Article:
Habets B, Smits HW, Backx FJG, van Cingel REH, Huisstede BMA. Hip muscle strength in middle-aged recreational male athletes with midportion Achilles tendinopathy: A cross-sectional study. Phys Ther Sport, 2017, 25:55-61.
The purpose of this study was to determine the relationship between hip strength tested isometrically, as well as single leg squat performance, and Achilles tendinitis in middle-aged, male runners. Twelve symptomatic runners were studied along with 12 age-matched control subjects. For the symptomatic subjects, both the injured and non-injured legs were tested. The isometric tests of three hip motions (extension, abduction, and external rotation) showed deficits ranging from 28% to 34% for the injured leg compared to the control group. This provides evidence, consistent with previous studies, that hip strength deficits can cause a variety of tissue dysfunction and symptoms throughout the lower extremity.
Of interest is the fact that the strength in the uninjured hip was decreased compared to the control group, and just about as weak as the injured leg. This raises the question: Why only one side of Achilles tendonitis? The answer would be difficult to determine, but the results suggest that there are factors other than decreased isometric hip strength that can lead to Achilles tendinitis, although the strength deficit may be the primary cause. Also, the single leg squat functional test did not show a significant difference between the control group, the non-injured limb, and the injured limb. Since a single leg squat is a functional test that requires posterior-lateral hip strength, the reduced strength and the equal squat performance are difficult to reconcile. It is possible that the rating criteria used to assign a “good, fair, or poor” to the squat performance might have inherent flaws.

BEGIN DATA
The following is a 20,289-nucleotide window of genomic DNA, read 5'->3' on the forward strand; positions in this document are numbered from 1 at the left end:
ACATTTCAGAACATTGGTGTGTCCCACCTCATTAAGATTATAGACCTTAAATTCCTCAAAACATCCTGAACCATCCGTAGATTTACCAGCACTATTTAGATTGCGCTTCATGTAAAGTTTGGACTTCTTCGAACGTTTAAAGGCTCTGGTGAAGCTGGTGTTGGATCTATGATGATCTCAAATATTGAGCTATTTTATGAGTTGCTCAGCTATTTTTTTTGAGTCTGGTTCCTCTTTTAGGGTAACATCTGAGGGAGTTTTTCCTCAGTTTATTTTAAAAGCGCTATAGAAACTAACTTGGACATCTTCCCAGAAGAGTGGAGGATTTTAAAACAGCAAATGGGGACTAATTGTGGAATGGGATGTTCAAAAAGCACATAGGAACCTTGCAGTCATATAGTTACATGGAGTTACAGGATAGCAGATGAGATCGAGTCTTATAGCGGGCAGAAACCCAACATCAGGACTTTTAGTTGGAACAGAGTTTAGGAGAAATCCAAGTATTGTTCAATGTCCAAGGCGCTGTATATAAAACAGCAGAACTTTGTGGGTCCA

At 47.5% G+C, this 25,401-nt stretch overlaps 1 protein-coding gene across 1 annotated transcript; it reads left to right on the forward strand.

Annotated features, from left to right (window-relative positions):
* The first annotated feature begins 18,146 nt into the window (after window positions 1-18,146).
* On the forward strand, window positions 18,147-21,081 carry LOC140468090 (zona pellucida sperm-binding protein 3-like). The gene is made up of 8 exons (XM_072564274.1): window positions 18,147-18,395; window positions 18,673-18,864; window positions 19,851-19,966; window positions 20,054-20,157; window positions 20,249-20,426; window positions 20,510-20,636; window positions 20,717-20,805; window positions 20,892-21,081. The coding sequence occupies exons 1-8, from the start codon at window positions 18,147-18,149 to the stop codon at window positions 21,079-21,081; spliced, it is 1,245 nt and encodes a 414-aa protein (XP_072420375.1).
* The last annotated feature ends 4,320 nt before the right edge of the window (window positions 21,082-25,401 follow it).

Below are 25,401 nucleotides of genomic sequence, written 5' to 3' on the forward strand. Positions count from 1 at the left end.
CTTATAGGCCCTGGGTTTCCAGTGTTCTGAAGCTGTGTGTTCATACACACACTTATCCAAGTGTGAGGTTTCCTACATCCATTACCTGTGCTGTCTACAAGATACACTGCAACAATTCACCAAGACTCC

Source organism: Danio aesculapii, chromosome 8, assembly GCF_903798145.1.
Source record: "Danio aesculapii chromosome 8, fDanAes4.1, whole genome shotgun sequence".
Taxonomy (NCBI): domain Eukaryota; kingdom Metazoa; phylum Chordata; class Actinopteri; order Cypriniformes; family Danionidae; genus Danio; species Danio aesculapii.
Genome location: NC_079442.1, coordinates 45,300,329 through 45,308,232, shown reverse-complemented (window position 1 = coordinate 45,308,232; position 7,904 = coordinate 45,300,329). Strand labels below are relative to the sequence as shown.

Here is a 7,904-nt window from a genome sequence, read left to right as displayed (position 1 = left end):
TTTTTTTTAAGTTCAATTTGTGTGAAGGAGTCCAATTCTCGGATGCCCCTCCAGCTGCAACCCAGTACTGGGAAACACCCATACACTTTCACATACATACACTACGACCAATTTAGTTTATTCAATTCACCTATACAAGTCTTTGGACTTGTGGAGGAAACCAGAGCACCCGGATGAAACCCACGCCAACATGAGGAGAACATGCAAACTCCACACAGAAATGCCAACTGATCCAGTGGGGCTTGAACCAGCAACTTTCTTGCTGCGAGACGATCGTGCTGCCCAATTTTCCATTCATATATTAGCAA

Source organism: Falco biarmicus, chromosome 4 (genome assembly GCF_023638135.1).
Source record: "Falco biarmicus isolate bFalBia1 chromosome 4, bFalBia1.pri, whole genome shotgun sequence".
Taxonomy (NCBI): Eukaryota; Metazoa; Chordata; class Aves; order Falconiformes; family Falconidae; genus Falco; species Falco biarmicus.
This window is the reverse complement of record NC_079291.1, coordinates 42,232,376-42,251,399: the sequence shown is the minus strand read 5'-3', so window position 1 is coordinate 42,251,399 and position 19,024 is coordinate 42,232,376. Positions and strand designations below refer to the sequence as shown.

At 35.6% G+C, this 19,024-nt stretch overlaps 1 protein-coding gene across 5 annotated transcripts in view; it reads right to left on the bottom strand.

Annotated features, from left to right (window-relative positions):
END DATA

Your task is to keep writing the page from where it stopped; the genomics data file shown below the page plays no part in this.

Nevertheless, this study and others have shown a definite relationship between reduced hip strength and overuse injuries of the lower extremity. Hip strength is not the only potential cause, but certainly high on the list of “probable suspects.” This is gratifying confirmation of a “causative” article written by Dr. Gary Gray about 30 years ago. The title of the article was: The Achilles Hip. At the time the article was written, very few in the movement industry could appreciate Gary’s insight into the causes of Achilles tendinitis. The body is an integrated system assembled to complete a task. If the task is running, the entire lower extremity, trunk, and arms play important roles in successfully moving someone across the land surface. If one part of the system is functioning at a sub-optimal level, the other parts of the system will have to do more. Sometimes that “more” can create tissue damage and symptoms.
Why does this evidence matter to us? The hip weakness that is the cause, can become the cure if the training program restores the hip strength in a way that allows beneficial, but not excessive, stress to be experienced by the Achilles tendon. The Principles of Applied Functional Science® would mandate a Strategy that provides hip strengthening in a weight bearing position. The hip is integrated with the knee, ankle, and foot. Not isolated by lying or sitting on a table. Stress to the Achilles tendon is limited initially by the selection of hip strengthening movements that protect the tendon. The movements are gradually tweaked so that the tissue stress is increased in a controlled manner. As the tissue heals and symptoms resolve, the activity itself (running in this study) can become what Gary Gray described three decades ago: the Causative Cure!